Women need a level of financial independence, but Imposter Syndrome can tell you:
“You’re not good with numbers.”
“You have no idea how to invest or buy property.”
“You’ll make a terrible choice.”
and the outcome is that you do nothing to create a separate income stream.
How to stop Imposter Syndrome from costing you more money
Now you have insight into how Imposter Syndrome can directly impact your income and your Money Mindset, so your next question is probably – how do I fix it?
The first step is to own it.
In order to combat Imposter Syndrome we need to lean into it, not run away from it.
Examine Imposter Syndrome in yourself:
> In which area is Imposter Syndrome holding you back?
> What kind of help do you need?
> And who can help you?
You might not have all the answers right now, but grab a pen and paper, do some research, ask your network and make some enquiries.
The financial services industry is full of incredibly skilled and experienced individuals who can give you wonderful advice and support. Many offer free or well priced initial consultations, so you have nothing to lose and everything to gain.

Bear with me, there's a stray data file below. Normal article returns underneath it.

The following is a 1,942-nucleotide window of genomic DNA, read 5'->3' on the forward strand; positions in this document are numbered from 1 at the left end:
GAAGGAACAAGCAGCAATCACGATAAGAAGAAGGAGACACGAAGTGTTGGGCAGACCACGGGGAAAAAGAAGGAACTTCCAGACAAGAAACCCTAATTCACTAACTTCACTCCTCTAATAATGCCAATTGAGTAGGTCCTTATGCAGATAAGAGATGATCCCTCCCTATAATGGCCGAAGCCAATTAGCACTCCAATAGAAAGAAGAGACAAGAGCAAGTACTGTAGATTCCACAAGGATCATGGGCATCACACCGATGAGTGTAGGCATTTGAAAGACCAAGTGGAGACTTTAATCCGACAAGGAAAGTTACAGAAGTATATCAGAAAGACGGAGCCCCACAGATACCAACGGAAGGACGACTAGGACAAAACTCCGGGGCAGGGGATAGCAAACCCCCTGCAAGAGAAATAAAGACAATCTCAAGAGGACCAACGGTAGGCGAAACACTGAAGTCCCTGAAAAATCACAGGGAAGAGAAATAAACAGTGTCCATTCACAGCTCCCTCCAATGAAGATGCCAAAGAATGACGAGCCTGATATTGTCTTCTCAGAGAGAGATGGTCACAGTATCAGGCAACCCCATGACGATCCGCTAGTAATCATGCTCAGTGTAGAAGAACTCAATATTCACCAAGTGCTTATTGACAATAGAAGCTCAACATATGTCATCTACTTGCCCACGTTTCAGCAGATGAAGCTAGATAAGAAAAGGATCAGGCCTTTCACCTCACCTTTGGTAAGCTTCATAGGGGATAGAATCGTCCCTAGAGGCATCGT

These discussions are confidential, so don’t be frightened to express your true feelings. Your fears, your worries and more importantly your true desires around money.
Wanting more money is not greedy.
Money gives you freedom, flexibility, and a better future for yourself and your family.
When it comes to battling Imposter Syndrome we need to get out of our heads and into conversations and practical actions.
You don’t have to do it alone, nobody does. The most successful, secure or wealthy people don’t do it alone so nor should you.
Ask for the help you need to create a secure financial future.
Stop Imposter Syndrome from derailing your next job interview or salary review
If you’re preparing for a salary discussion, and you’re worried that Imposter Syndrome will cost you money, please get in touch with me. I offer coaching to help you overcome your Imposter thoughts and give you the tools to confidently negotiate your salary.